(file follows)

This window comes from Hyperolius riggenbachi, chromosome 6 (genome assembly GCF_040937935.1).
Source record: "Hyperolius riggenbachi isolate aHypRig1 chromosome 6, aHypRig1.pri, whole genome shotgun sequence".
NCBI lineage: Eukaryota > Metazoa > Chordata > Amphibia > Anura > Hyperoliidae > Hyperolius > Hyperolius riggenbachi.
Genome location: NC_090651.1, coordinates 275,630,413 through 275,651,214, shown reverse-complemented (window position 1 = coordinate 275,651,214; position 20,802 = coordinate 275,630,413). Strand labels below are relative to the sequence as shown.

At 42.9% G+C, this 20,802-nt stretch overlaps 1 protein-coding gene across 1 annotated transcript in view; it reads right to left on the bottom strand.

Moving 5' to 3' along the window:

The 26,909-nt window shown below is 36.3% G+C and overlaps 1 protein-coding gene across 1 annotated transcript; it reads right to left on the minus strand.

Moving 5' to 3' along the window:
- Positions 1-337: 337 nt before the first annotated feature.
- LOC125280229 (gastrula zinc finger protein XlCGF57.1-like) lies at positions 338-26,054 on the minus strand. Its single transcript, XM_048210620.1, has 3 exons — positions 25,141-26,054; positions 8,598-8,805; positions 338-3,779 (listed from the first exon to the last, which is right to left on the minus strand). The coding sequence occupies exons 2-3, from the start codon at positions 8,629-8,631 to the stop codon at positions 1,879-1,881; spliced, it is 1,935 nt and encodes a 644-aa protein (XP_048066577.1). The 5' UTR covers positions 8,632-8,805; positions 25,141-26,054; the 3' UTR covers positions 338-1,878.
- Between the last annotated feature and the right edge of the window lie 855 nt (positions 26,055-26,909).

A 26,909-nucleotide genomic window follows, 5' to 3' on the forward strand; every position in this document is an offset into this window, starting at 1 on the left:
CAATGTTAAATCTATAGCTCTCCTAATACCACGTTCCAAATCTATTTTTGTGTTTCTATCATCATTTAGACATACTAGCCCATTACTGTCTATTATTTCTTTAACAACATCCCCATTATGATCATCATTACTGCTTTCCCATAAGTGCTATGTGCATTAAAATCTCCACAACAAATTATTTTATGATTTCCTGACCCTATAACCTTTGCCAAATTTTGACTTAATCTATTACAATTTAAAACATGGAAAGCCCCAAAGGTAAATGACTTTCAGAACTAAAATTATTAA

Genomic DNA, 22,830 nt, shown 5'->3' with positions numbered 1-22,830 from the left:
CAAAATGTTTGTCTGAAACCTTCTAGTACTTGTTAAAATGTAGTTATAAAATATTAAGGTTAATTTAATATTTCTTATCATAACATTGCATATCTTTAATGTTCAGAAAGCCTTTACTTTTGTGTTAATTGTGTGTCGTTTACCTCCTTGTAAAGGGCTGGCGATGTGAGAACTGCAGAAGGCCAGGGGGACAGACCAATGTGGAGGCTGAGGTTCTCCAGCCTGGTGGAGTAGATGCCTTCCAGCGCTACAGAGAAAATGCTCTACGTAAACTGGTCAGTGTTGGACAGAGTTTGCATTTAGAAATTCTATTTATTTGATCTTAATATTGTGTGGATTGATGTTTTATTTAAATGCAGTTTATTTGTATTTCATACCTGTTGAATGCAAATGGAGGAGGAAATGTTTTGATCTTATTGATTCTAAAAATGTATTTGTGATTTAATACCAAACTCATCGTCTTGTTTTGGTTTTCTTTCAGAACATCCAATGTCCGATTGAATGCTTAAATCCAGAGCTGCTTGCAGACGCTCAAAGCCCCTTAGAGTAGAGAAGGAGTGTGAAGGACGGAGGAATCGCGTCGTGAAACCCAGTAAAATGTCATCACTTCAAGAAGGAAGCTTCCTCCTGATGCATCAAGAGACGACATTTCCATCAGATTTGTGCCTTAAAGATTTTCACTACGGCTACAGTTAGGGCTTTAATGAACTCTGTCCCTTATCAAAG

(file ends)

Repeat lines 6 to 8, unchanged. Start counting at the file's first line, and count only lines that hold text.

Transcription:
Moving 5' to 3' along the window:

The 26,909-nt window shown below is 36.3% G+C and overlaps 1 protein-coding gene across 1 annotated transcript; it reads right to left on the minus strand.

Moving 5' to 3' along the window: